The Crown season five contains a king’s ransom of inaccuracies. But never mind that

Television: Truth and fiction mingle in the Netflix royal drama’s new series. Its showrunner, Peter Morgan, has never pretended otherwise

The Crown: Elizabeth Debicki, acting with her eyes and her tilting head, uncannily inhabits Princess Diana in the final years of her life. Photograph: Keith Bernstein/Netflix

John Major, Judi Dench, Jemima Goldsmith, a former archbishop of Canterbury… The list of luminaries decrying season five of The Crown for what they say is a king’s ransom of inaccuracies, conflations and downright falsehoods threatens to stretch longer than the queue to see Queen Elizabeth lying in state.

Amid such an avalanche of criticism, and with Britain still raw following its monarch’s death, Netflix has added to trailers for The Crown the disclaimer that the new season, which begins streaming on Wednesday, is a fictional dramatisation “inspired by real-life events”.

The series’ creator and showrunner, Peter Morgan, has always been steadfast that The Crown is a work of “conjecture” that conveys an “underlying truth” about the Windsors. But this year that conjecture arguably reaches a breaking point.

The queen’s famous annus horribilis speech, from 1992, has been recast to read as an apologia by Elizabeth to her sister, Princess Margaret, for stymying her love life. Princes Charles is shown seeking the support of Major, who was prime minister at the time, to encourage his mother to abdicate. (Major has said the sequence is entirely fictional.) And there’s a big dollop of innuendo in the depiction of a friendship between Prince Philip and a minor toff.


Whatever about inaccuracies, what’s it like as TV? With both Philip and the queen having died since season four, two years ago, the series has acquired a circumstantial piquancy. But it also suffers from the departure of Tobias Menzies, with his wry tilt at Philip, and, in particular, of Olivia Colman as the grand poobah of Buckingham Palace.

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Colman brought a supreme drollness to Elizabeth, and there are several scenes this time around that she would have milked for deadpan comedy. That zing is missing from Imelda Staunton’s portrayal of the older Elizabeth as sensible and imperturbable. And while that may be an accurate portrait of “the sovereign”, as she is annoyingly referred to as the new season kicks off, in the late 1980s, it does take some of the sparkle out of the spectacle.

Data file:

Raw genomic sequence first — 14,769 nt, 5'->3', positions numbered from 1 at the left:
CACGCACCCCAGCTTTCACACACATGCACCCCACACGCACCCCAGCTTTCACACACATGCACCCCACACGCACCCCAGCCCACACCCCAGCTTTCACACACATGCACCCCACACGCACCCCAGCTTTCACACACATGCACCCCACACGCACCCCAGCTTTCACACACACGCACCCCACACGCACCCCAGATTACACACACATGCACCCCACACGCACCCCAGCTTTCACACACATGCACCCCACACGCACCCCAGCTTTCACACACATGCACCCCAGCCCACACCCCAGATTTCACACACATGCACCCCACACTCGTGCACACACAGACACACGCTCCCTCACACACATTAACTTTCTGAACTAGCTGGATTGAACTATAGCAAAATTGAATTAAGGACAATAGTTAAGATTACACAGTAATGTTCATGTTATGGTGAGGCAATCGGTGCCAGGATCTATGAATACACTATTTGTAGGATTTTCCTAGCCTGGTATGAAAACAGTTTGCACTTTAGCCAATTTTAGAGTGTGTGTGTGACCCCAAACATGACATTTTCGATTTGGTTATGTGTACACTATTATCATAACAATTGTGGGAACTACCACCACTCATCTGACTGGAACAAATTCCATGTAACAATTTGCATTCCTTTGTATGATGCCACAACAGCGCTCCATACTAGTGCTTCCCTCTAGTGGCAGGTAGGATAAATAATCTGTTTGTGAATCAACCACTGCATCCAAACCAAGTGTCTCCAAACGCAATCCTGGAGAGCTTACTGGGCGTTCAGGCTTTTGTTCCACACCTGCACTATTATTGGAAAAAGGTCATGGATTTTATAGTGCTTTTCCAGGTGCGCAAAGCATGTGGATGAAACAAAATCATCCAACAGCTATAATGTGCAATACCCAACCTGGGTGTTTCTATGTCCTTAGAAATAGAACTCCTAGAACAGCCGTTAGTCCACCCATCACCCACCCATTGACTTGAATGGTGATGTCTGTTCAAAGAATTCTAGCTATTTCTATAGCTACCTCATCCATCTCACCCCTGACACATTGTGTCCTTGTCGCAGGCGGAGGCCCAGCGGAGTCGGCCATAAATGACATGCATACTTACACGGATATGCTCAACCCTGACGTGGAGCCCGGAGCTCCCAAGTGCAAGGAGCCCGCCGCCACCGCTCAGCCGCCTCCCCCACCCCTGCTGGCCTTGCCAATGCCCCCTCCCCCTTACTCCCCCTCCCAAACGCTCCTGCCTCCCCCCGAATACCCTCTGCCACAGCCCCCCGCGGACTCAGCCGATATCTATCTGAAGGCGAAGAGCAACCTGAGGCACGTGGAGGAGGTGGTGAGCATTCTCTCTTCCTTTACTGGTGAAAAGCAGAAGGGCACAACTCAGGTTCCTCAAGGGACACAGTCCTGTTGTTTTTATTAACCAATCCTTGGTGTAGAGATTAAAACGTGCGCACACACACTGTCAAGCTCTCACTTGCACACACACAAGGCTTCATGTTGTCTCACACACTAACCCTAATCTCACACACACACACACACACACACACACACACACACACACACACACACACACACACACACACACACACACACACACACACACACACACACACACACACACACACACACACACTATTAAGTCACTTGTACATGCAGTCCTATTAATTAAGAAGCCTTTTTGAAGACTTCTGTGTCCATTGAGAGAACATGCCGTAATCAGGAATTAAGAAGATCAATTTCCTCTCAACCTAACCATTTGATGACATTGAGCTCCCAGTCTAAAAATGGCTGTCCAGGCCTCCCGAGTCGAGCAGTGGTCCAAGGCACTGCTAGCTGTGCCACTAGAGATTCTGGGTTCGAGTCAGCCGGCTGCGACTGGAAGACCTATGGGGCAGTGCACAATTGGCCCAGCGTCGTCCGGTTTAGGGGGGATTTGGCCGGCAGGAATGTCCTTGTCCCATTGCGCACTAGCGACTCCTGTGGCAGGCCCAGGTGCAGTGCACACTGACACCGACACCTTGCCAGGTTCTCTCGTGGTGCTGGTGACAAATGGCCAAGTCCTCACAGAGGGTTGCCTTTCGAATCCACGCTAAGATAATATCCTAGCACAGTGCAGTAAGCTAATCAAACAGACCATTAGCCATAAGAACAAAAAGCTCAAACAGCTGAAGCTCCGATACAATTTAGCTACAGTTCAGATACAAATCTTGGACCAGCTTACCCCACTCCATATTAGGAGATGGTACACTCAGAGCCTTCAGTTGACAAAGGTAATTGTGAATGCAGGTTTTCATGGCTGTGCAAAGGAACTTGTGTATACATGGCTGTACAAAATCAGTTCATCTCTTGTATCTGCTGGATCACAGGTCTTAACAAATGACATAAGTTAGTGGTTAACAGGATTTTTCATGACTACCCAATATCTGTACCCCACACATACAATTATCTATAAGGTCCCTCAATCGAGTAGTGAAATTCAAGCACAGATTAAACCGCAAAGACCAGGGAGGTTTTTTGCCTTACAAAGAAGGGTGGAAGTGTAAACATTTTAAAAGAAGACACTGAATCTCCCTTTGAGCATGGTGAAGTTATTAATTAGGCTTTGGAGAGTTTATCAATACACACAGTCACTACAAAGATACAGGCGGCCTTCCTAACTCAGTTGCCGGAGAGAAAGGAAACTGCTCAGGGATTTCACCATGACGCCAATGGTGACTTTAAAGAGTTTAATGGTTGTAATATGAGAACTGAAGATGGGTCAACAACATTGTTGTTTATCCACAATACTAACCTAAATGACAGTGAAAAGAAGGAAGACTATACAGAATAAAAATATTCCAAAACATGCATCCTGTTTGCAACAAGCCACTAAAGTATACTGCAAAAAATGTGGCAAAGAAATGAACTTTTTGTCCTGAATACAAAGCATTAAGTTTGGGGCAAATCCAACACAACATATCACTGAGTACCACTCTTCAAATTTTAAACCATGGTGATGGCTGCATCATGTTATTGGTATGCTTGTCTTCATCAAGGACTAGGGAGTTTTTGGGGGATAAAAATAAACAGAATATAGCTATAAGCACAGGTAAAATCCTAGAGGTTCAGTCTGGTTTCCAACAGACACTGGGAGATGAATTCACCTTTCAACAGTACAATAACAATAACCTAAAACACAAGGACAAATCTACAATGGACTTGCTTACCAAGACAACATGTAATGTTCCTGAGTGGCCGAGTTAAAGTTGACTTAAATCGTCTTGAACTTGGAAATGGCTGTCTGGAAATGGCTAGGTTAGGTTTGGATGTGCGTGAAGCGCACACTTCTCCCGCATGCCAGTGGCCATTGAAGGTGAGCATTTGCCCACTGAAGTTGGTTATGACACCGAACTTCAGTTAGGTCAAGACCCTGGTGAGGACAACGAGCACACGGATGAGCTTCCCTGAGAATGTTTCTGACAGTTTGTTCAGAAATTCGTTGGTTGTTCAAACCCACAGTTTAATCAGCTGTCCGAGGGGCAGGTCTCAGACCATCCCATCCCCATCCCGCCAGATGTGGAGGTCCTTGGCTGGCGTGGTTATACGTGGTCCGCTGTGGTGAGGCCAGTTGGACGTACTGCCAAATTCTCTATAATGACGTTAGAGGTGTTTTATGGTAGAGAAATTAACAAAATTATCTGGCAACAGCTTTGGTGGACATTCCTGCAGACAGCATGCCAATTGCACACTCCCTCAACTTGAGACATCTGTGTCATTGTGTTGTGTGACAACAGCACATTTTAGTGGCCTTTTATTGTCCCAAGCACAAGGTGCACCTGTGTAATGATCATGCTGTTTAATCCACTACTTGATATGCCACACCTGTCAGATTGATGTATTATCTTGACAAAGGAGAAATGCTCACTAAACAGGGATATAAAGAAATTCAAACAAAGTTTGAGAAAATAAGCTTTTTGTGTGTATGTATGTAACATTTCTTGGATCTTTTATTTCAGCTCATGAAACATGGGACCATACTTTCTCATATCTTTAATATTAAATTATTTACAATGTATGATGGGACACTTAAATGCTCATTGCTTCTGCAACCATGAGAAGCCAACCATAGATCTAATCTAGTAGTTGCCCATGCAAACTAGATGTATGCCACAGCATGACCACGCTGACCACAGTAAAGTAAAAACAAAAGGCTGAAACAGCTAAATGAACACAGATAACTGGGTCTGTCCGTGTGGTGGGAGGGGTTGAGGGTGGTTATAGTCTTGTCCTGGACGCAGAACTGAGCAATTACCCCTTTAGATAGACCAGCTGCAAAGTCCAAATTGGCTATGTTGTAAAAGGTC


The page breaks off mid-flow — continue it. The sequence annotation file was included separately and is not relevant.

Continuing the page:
Not that the season lacks shimmer. Most of it comes from Elizabeth Debicki, who, acting with her eyes and her tilting head, uncannily inhabits Princess Diana in the final years of her life.

Her separation from Charles (played by a solid Dominic West) and the manipulations that led to her Panorama interview with Martin Bashir are re-created with a vigour that verges on the histrionic. In the case of the controversy around Bashir, who forged documents to gain Diana’s trust, Morgan can’t resist ladling on the melodrama – an opportunity presented to him on a gilded platter, given that the interview was conducted in secret on Guy Fawkes Night.

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Treachery, a powder keg under the seat of British power, explosions in the sky: no metaphor is left unturned as The Crown intercuts Diana’s sit-down with Bashir with Charles and Camilla, his future queen consort, enjoying fireworks. It’s not subtle.

Diana’s future boyfriend Dodi Fayed receives a lavish origin-story episode. And there is huge comedy value in seeing the stuffy John Major portrayed by Jonny Lee Miller, who, in the mid-1990s, was to be found gurning down from the poster for Danny Boyle’s Trainspotting. (Bertie Carvel is comparatively underwhelming as Tony Blair.)

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Whether The Crown is good history or cynical exploitation of the Windsors and their woes is a question over which Britain will no doubt agonise in the weeks to come. For the rest of us the series is as stonkingly overcooked as ever. Truth and fiction may have mingled, but with results this bingeable who’s going to quibble? Not Netflix subscribers, you can bet.

Season five of The Crown streams on Netflix from Wednesday, November 9th